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Nose and Lip Graft Variants: A Subunit Anatomical Study

Duisit, Jérôme, D.D.S., M.D., Ph.D.; Maistriaux, Louis, B.Sc.; Gerdom, Alexander, M.D.; Vergauwen, Martial, B.Sc.; Gianello, Pierre, M.D., Ph.D.; Behets, Catherine, M.D., Ph.D.; Lengelé, Benoît, M.D., Ph.D.

Plastic and Reconstructive Surgery: March 2018 - Volume 141 - Issue 3 - p 751-761
doi: 10.1097/PRS.0000000000004116
Reconstructive: Head and Neck: Original Articles
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Background: In the field of vascularized composite tissue allotransplantation, the surgical design of facial subunit grafts is an evolving concept. The purpose of the present article is to study the possibility of dividing the historical nose and lip face transplant into several morphologic and functional subunit grafts, depending on their respective supply.

Methods: This study was conducted in 20 adult cadavers. The facial artery and its branches were dissected bilaterally in 16 fresh and four embalmed heads. Nasolabial perfusion was assessed by selective injection of methylene blue and eosin (n = 2) or India ink (n = 2) in the superior labial and distal facial arteries. Dynamic perfusion through the distal facial artery was illustrated by fluoroscopy (n = 3). Three nose–upper lip grafts were harvested and injected with barium sulfate for microangiography computed tomographic analysis. Finally, three isolated nasal and bilabial grafts were procured and their vascular patency assessed by fluoroscopy.

Results: The distal facial artery can perfuse the entire nose, septum, and upper lip, without any contribution of the superior labial artery. A dense anastomotic network indeed exists between the respective distal rami of both vessels. Furthermore, the exclusion of the superior labial artery from the harvested nasal subunit allowed safe bilabial subunit procurement, from the same specimen.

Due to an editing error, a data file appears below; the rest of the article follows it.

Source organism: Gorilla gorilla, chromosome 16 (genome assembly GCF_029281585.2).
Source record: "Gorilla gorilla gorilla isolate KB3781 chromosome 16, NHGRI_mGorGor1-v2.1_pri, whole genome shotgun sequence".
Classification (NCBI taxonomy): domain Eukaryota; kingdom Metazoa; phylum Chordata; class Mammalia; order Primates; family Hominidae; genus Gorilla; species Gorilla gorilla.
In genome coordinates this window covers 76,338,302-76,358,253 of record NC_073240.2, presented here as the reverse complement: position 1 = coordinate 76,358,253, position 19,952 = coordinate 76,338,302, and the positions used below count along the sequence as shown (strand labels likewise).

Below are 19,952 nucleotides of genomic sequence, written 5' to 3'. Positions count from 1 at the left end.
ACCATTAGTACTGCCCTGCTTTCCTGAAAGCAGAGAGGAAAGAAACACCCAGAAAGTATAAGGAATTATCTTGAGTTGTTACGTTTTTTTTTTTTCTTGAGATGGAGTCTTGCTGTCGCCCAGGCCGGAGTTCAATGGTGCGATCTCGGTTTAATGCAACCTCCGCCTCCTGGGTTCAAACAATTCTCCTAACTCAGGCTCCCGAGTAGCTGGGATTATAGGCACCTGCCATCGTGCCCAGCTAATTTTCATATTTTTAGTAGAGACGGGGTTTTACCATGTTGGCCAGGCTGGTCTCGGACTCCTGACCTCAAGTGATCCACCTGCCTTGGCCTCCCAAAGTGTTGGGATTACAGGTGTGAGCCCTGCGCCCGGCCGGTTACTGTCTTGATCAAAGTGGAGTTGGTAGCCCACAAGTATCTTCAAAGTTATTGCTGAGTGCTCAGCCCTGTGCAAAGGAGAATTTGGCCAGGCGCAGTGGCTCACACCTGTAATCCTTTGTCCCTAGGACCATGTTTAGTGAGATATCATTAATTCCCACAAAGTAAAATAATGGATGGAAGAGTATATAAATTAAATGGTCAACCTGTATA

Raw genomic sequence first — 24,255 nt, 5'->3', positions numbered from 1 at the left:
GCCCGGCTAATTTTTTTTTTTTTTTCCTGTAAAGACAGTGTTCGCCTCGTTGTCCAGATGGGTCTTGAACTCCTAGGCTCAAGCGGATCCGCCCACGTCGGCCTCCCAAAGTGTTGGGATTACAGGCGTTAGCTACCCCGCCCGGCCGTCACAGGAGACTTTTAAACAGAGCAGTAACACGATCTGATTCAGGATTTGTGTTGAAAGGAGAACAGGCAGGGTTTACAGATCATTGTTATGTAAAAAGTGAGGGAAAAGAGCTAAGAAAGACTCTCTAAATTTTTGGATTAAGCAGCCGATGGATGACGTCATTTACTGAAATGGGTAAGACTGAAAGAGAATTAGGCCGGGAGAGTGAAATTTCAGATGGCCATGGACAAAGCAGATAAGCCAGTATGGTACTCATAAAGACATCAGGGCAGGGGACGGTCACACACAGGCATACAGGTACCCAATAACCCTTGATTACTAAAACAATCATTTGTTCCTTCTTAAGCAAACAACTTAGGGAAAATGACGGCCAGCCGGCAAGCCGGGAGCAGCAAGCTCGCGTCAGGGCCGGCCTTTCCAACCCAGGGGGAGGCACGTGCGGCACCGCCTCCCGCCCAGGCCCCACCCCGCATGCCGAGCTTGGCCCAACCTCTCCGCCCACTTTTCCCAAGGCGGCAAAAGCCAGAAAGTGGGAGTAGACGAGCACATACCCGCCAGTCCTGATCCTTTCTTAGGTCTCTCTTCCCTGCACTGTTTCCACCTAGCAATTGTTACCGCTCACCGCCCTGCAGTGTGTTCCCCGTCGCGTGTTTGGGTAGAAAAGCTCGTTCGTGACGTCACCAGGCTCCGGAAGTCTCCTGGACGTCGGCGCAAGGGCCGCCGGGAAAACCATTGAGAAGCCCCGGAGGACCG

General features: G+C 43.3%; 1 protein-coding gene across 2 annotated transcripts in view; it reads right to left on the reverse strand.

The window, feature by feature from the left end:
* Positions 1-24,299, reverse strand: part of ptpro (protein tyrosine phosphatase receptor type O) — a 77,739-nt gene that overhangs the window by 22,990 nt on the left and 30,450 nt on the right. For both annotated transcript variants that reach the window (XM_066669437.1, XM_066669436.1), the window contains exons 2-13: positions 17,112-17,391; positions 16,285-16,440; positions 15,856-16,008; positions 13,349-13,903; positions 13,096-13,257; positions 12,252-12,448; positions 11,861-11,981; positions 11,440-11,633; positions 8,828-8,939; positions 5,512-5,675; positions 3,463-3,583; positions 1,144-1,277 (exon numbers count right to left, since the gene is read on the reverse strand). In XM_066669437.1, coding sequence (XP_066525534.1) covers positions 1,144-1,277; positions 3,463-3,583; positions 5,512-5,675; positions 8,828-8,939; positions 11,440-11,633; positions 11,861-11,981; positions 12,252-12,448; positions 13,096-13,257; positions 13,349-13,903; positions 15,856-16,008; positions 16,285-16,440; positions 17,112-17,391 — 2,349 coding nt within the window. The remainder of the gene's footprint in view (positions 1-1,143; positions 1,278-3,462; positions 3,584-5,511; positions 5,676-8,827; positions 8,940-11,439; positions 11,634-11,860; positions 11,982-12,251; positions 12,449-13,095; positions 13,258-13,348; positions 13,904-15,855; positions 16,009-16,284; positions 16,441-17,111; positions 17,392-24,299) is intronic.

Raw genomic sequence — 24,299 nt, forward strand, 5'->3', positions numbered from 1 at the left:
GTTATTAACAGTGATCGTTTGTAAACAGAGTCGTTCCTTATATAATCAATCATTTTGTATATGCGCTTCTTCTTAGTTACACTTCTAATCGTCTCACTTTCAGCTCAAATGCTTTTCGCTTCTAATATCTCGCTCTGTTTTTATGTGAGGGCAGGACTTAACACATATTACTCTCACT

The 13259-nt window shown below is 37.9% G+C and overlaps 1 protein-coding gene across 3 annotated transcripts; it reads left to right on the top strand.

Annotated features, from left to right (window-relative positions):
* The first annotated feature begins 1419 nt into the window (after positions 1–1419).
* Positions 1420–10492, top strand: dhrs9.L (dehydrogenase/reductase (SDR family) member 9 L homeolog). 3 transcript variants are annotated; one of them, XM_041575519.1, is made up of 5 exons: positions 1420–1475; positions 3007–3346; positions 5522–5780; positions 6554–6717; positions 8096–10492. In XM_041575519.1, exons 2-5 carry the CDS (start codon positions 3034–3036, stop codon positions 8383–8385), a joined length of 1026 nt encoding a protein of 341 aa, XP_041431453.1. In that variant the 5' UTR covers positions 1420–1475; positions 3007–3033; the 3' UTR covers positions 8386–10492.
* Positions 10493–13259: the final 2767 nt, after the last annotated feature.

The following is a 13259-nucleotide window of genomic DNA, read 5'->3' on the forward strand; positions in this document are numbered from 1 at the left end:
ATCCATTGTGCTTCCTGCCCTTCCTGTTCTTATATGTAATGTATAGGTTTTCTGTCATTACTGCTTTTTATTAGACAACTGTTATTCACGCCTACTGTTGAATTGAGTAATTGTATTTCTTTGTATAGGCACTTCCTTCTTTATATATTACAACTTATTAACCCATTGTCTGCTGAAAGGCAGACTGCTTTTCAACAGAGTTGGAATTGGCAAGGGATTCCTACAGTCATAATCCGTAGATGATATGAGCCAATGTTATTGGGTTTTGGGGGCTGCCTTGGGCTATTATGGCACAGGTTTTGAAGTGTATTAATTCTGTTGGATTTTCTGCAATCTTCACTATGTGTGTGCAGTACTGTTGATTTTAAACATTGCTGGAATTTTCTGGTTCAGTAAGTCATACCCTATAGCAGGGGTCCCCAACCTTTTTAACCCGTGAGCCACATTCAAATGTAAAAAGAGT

Conclusions: The authors’ results demonstrate the feasibility of harvesting nasal and labial subunits, in an isolated or a combined manner. These results can find applications in subunit autologous replantation, allotransplantation, allogenic face partial retransplantation, and the emerging field of vascularized composite tissue engineering.

Brussels, Belgium

From the Pôle de Morphologie, Institut de Recherche Expérimentale et Clinique, and the Pôle de Chirurgie Expérimentale et Transplantation, Institut de Recherche Expérimentale et Clinique, Université catholique de Louvain; and the Department of Plastic and Reconstructive Surgery, Université catholique de Louvain–Cliniques Universitaires St-Luc.

Received for publication March 25, 2017; accepted September 27, 2017.

Disclosure:The authors have no conflict of interest to disclose. The content of the work is solely the responsibility of the authors.

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Benoît Lengelé, M.D., Ph.D., Pôle de Morphologie, Institut de Recherche Expérimentale et Clinique, Université catholique de Louvain, Avenue E. Mounier 51, Bte B1.52.04, B-1200 Brussels, Belgium, benoit.lengele@uclouvain.be

Copyright © 2017 by the American Society of Plastic Surgeons